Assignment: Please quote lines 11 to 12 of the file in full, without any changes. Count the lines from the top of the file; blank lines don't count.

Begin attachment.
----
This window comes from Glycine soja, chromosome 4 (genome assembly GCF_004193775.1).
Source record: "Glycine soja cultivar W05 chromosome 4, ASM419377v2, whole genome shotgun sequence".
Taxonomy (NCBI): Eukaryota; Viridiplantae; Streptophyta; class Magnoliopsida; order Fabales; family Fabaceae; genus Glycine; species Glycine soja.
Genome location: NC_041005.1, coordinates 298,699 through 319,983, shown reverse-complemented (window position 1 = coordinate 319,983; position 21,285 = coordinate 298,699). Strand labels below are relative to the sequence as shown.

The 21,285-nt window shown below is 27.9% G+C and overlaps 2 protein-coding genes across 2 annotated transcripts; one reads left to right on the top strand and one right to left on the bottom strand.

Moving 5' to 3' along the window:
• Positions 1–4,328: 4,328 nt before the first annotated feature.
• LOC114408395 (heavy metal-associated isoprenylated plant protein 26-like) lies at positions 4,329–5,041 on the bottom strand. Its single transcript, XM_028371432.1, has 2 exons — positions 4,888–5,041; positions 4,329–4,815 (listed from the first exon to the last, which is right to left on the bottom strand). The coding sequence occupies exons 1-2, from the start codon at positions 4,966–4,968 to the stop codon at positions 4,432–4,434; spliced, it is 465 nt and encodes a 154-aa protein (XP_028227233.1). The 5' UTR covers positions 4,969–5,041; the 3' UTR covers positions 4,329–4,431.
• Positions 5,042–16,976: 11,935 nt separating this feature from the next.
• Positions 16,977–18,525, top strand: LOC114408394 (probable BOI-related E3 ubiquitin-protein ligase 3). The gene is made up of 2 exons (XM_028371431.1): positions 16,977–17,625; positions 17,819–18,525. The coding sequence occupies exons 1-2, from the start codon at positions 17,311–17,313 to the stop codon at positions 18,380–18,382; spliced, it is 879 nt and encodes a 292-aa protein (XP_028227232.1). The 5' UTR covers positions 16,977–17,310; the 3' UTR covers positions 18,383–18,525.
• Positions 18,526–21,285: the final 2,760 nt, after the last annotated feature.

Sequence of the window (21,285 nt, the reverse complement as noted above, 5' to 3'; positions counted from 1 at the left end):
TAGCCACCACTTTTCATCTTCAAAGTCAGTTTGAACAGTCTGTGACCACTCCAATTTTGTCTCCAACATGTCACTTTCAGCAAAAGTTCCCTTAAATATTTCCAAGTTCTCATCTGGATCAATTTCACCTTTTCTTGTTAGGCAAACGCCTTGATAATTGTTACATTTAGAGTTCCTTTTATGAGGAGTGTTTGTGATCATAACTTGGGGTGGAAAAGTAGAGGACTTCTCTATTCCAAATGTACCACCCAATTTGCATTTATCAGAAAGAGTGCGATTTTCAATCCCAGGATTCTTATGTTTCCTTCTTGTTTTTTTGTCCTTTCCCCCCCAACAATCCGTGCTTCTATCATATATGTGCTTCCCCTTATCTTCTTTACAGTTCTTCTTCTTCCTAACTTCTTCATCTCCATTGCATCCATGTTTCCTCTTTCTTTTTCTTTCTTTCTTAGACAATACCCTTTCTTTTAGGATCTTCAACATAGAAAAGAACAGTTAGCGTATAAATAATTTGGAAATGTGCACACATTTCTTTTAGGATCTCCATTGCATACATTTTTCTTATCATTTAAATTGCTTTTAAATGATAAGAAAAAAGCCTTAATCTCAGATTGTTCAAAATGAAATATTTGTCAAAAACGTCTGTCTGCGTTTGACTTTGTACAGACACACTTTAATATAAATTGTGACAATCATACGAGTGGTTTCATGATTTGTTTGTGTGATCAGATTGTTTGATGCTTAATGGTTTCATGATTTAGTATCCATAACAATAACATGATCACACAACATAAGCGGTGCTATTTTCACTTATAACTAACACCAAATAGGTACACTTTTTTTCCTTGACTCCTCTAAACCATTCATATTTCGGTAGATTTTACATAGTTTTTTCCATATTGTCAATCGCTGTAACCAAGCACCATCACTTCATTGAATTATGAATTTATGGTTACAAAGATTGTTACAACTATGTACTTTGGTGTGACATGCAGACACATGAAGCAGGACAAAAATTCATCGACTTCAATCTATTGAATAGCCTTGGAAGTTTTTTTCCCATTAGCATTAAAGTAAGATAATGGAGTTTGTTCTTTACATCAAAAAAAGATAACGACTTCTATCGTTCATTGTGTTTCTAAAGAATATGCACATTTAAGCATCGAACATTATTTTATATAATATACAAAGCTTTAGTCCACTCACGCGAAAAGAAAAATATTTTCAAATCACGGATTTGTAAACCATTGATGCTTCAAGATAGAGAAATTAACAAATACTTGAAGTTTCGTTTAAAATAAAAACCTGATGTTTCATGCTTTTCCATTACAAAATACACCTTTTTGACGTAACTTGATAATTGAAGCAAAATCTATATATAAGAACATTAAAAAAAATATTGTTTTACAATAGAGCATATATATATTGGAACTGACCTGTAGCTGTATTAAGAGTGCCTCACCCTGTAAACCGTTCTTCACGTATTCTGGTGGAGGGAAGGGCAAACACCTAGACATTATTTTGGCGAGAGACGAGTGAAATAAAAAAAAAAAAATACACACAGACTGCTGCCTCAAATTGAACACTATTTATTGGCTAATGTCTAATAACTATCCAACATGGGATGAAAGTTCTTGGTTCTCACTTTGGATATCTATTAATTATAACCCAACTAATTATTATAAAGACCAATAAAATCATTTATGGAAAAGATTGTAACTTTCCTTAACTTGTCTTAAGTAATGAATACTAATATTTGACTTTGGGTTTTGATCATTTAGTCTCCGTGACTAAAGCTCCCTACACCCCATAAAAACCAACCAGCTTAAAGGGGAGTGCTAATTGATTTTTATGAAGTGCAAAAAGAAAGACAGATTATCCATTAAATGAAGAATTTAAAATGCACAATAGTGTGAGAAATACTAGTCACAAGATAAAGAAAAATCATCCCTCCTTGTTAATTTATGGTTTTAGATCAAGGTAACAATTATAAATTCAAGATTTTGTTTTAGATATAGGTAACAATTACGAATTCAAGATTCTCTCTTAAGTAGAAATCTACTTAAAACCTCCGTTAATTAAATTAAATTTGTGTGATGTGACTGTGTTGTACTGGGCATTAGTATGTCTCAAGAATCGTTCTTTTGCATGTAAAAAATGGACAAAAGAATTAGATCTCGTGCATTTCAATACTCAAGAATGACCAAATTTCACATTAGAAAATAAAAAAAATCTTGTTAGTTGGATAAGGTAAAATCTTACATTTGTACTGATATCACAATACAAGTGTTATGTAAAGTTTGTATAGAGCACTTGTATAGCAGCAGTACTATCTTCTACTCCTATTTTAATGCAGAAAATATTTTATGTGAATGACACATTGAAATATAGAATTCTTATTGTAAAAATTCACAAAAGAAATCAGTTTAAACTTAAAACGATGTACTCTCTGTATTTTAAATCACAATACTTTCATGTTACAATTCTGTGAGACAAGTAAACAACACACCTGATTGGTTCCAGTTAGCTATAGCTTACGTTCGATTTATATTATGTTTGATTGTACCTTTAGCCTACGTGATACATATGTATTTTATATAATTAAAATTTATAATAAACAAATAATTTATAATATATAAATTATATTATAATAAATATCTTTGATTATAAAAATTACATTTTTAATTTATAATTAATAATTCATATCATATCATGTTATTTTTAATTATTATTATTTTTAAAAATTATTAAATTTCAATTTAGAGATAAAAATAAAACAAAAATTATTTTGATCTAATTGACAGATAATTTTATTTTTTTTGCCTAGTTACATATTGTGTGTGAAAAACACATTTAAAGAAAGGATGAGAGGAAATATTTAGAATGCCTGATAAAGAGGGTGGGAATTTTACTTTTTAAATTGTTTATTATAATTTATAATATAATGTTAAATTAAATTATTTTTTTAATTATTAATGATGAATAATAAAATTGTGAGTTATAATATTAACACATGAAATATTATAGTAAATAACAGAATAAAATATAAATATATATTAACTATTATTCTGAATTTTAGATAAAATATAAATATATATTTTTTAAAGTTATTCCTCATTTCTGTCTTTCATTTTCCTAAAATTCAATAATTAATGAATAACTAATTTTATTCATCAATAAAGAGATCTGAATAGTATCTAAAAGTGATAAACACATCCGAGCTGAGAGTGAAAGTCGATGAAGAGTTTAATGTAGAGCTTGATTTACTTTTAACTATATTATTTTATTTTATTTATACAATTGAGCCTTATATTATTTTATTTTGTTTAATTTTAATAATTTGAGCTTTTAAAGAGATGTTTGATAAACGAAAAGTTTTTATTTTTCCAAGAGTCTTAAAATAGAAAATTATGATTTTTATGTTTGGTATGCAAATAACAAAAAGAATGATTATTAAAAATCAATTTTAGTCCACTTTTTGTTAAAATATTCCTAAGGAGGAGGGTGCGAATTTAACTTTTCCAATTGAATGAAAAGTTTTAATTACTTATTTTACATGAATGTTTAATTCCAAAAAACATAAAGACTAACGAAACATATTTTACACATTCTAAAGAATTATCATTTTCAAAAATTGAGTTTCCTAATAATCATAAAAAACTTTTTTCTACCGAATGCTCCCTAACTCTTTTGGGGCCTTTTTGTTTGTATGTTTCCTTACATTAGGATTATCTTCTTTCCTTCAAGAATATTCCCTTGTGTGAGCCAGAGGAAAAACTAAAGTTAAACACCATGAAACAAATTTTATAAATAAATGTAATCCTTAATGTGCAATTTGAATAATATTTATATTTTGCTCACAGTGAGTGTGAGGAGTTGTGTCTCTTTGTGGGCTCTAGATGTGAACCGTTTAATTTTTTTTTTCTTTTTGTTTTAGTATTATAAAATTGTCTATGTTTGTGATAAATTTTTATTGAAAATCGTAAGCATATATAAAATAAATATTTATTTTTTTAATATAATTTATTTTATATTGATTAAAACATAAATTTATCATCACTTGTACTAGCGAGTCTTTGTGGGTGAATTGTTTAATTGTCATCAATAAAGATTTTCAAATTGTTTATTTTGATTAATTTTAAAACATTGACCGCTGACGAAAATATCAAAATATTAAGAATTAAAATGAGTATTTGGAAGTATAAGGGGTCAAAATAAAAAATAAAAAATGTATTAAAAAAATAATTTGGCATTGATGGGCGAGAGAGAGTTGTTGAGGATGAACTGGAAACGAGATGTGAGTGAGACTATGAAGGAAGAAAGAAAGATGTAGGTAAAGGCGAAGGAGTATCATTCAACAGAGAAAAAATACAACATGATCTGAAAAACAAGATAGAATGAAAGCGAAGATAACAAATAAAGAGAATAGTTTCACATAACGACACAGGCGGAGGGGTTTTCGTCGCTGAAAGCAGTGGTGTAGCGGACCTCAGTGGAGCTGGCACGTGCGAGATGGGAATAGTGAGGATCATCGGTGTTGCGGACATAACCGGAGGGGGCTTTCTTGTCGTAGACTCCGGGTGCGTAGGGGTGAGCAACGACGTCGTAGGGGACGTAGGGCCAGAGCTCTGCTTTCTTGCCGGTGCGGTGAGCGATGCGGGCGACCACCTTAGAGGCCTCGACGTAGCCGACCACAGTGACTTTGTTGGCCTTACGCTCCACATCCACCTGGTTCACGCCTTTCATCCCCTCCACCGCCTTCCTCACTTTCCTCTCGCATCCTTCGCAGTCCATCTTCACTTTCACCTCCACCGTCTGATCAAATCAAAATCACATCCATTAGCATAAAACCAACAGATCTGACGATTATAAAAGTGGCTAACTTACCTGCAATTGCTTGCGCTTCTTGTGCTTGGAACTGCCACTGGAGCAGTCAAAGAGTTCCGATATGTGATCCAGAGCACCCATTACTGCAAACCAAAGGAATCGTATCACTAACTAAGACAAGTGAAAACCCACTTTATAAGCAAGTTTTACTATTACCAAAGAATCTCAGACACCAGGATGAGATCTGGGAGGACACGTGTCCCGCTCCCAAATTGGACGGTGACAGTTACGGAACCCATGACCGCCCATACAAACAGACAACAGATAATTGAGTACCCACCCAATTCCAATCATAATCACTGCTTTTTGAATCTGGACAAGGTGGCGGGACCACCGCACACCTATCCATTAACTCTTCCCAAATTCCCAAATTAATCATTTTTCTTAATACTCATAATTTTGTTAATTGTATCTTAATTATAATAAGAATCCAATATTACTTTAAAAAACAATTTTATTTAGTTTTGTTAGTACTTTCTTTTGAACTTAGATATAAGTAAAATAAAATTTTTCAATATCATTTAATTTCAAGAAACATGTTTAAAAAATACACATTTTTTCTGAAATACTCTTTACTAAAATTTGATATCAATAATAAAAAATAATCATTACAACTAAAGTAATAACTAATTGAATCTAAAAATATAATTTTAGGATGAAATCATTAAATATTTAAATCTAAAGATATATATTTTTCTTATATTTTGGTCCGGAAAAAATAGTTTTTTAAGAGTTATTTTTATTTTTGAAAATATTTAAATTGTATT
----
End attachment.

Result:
• Positions 18,526–21,285: the final 2,760 nt, after the last annotated feature.

Sequence of the window (21,285 nt, the reverse complement as noted above, 5' to 3'; positions counted from 1 at the left end):